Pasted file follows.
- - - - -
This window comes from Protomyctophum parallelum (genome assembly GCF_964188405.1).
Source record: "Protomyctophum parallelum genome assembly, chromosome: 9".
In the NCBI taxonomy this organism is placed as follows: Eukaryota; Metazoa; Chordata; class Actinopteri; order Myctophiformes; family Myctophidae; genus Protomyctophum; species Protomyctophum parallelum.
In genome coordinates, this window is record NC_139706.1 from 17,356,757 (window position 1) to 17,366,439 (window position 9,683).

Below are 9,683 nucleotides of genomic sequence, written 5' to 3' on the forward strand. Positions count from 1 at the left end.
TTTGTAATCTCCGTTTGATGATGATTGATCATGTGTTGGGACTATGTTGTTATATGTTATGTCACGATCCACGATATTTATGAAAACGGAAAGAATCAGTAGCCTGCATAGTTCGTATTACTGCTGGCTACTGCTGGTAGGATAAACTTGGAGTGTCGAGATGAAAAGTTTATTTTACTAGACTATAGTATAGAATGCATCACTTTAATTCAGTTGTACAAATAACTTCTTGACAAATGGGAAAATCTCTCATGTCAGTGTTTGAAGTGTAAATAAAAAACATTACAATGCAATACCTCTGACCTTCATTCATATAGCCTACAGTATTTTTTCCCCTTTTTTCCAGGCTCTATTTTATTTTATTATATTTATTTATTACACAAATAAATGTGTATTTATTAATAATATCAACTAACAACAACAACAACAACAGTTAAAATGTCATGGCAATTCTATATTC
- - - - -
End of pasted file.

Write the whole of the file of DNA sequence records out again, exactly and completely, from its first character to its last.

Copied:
This window comes from Protomyctophum parallelum (genome assembly GCF_964188405.1).
Source record: "Protomyctophum parallelum genome assembly, chromosome: 9".
In the NCBI taxonomy this organism is placed as follows: Eukaryota; Metazoa; Chordata; class Actinopteri; order Myctophiformes; family Myctophidae; genus Protomyctophum; species Protomyctophum parallelum.
In genome coordinates, this window is record NC_139706.1 from 17,356,757 (window position 1) to 17,366,439 (window position 9,683).

Below are 9,683 nucleotides of genomic sequence, written 5' to 3' on the forward strand. Positions count from 1 at the left end.
TTTGTAATCTCCGTTTGATGATGATTGATCATGTGTTGGGACTATGTTGTTATATGTTATGTCACGATCCACGATATTTATGAAAACGGAAAGAATCAGTAGCCTGCATAGTTCGTATTACTGCTGGCTACTGCTGGTAGGATAAACTTGGAGTGTCGAGATGAAAAGTTTATTTTACTAGACTATAGTATAGAATGCATCACTTTAATTCAGTTGTACAAATAACTTCTTGACAAATGGGAAAATCTCTCATGTCAGTGTTTGAAGTGTAAATAAAAAACATTACAATGCAATACCTCTGACCTTCATTCATATAGCCTACAGTATTTTTTCCCCTTTTTTCCAGGCTCTATTTTATTTTATTATATTTATTTATTACACAAATAAATGTGTATTTATTAATAATATCAACTAACAACAACAACAACAACAGTTAAAATGTCATGGCAATTCTATATTC